A Godly Love for Reading and Learning
May 3, 2017
Way of Life Literature, P.O. Box 610368, Port Huron, MI 48061
866-295-4143,
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The following is excerpted from THE DISCIPLING CHURCH: THE CHURCH THAT WILL STAND UNTIL JESUS COMES. New for March 2017. See end of this report for details.
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Sowing and ReapingChurches should challenge the young people to be studious, to be students of the Bible, first, and then students of life in general as God made it.

Everything you learn can enrich your life, marriage, and ministry.

God made man’s amazing mind, and He did not make it to waste on laziness and vanity.

Youth is the best time to learn. Your mind is sharper and your memory better than it will ever be. As you get older, you will gradually lose the mental powers of your youth.

We teach our young people that everything you learn
that is wholesome can enrich your life, ministry, and marriage.

Parents and pastors and teachers should have a passion for learning so they can impart this to the youth.

The English reader has access to the greatest wealth of literature that’s ever been available at any time in history.

Young people need to learn to read and to enjoy reading. It’s been said that the man who does not read is no better than the man who cannot read. I read the equivalent of a couple hundred books a year, and it is an enriching thing both to my personal life and to my family and ministry.

Even secular society recognizes the benefits of reading. For example, the Barbara Bush Foundation for Family Literacy works to “help parents and children build brighter futures through literacy.” Dorothy Bush Koch, daughter of U.S. President George H.W. Bush and his wife Barbara, says,

“When I was growing up, my mother, Barbara Bush, read to me every night. I remember reaching out to turn the pages when I was very small, caught up in the wonder of each story and the vivid pictures that filled my imagination. I was so fortunate to be raised in a household filled with books and—as you might imagine to be the case in the Bush home—plenty of conversation. By filling my days with loving words and ending each one with a bedtime story, my mother not only helped me form wonderful childhood memories, but also cultivated vital language and literacy skills that prepared me for success in school—and in life” (Dorothy Bush Koch, “What my mother Barbara Bush taught me about learning,” Fox News, Jan. 18, 2017).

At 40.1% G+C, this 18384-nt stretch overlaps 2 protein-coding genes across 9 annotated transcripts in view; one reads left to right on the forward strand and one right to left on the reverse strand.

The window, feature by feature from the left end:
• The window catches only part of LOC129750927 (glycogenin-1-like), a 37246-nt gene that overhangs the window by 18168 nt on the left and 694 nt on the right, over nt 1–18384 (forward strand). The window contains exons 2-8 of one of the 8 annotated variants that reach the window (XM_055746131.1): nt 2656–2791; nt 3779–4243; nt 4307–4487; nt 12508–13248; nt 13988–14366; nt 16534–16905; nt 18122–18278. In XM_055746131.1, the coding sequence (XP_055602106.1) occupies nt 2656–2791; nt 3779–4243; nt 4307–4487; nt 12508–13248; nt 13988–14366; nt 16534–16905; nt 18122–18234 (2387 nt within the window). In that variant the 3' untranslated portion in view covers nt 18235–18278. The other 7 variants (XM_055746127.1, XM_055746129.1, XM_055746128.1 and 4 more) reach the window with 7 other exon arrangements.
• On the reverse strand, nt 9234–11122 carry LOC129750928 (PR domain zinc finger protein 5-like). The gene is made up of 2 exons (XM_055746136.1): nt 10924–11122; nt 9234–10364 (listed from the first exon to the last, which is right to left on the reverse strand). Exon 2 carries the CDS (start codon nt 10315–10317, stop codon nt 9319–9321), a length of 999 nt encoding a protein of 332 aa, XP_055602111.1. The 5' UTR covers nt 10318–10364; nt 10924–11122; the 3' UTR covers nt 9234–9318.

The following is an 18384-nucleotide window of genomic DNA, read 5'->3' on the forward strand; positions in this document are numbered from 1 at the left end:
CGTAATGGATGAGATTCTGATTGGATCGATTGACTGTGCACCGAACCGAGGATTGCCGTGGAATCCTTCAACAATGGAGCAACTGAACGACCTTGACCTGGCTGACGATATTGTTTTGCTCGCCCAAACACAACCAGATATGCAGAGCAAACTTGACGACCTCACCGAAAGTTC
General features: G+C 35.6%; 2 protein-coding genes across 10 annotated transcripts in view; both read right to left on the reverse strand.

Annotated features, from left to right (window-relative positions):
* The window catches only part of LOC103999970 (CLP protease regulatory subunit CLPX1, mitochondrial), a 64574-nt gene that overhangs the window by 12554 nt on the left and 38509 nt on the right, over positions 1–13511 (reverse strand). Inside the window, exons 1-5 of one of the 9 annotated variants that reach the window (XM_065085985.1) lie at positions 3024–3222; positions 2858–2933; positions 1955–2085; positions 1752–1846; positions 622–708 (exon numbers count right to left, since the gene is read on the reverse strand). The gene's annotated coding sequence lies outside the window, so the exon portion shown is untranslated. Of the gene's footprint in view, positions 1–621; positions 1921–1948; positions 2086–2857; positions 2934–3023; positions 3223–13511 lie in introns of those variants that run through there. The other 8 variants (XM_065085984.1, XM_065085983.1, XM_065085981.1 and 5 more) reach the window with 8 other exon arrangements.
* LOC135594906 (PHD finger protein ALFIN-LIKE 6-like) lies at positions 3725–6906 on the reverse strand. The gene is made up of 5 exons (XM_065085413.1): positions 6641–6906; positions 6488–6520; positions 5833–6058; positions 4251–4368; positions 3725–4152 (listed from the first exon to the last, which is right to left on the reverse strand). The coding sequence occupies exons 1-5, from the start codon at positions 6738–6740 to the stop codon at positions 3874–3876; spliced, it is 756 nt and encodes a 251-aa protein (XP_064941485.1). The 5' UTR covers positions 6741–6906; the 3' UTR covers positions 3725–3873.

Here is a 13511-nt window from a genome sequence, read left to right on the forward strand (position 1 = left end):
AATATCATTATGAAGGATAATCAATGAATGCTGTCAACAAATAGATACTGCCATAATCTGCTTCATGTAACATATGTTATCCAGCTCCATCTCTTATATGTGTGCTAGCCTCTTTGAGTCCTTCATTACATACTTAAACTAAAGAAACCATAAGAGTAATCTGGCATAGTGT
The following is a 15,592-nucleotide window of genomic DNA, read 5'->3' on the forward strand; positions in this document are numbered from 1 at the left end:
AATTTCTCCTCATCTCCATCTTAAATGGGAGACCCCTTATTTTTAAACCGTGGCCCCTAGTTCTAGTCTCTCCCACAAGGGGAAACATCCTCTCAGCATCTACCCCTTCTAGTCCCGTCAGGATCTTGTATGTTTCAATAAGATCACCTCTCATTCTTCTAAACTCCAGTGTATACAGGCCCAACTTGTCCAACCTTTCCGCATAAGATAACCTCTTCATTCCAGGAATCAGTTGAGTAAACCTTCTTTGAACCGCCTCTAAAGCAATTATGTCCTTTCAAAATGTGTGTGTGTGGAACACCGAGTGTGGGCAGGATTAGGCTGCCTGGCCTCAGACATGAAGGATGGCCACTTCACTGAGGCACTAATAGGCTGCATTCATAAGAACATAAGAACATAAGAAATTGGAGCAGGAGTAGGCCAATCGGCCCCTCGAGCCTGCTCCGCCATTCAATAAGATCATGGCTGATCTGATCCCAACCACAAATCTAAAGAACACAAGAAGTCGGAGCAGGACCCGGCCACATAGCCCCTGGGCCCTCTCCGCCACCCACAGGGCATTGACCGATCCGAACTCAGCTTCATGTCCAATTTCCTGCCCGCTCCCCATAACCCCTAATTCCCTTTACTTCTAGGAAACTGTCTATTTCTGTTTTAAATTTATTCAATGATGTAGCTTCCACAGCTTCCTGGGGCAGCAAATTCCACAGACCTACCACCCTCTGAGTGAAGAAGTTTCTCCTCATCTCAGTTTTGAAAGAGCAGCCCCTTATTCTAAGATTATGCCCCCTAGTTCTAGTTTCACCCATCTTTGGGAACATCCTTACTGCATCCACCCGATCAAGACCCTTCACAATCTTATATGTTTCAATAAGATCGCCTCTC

Parents reading to children is so important to intelligence development that the American Academy of Pediatrics urges doctors and nurses to use pediatric visits to discuss with mothers the importance of reading.

A recent article by Charles Chu, “The Simple Truth Behind Reading 200 Books a Year” on betterhumans.coach.me, gives the following advice:

“Somebody once asked Warren Buffett about his secret to success. Buffett pointed to a stack of books and said, ‘Read 500 pages like this every day. That’s how knowledge works. It builds up, like compound interest. All of you can do it, but I guarantee not many of you will...’ ... [I]n these last two years I’ve read over 400 books cover to cover. That decision to start reading was one of the most important decisions in my life. ... Reading 200 books a year isn’t hard at all. ... The average American reads 200-400 words per minute. Typical non-fiction books have 50,000 words. ... 200 books [requires] 417 hours. ... a single American spends 608 hours on social media and 1642 hours on TV. That’s 2250 hours a year on TRASH. If those hours were spent reading instead, you could be reading over 1,000 books a year! ... If you want to read, make sure (1) you remove all distractions from your environment and (2) you make books as easy to access as possible. ... If your goal is to read more, you can’t be picky about where you read or what mediums you use. I read paper books. I read on my phone. I listen to audiobooks. And I do these things everywhere--on park benches, in buses, in the toilet. Wherever I can. Make your reading opportunistic. If you have a chance, take it. If you don’t have a chance, find one.”

Young people need to learn to capture what they read by reading thoughtfully, underlining or highlighting important things, and jotting down thoughts.

Of course, the fundamental thing in learning is know the Bible, God’s Word, well and to test everything by it (1 Th. 5:21). This is the heart of a proper worldview (Heb. 5:14). It is the opposite of the simple person who is gullible and easily misled (Pr. 14:12).

The child of God must use the Word of God to resist the world’s wrong thinking and wrong ways in every area of his life. He must cast down every wrong imagination (2 Co. 10:4-5). He must refuse to allow the world to mold him into its image (Ro. 12:2).

A child or youth who loves to read and is left to his own choices and devices without a good knowledge of God’s Word and a thorough-going biblical worldview is a sheep among wolves.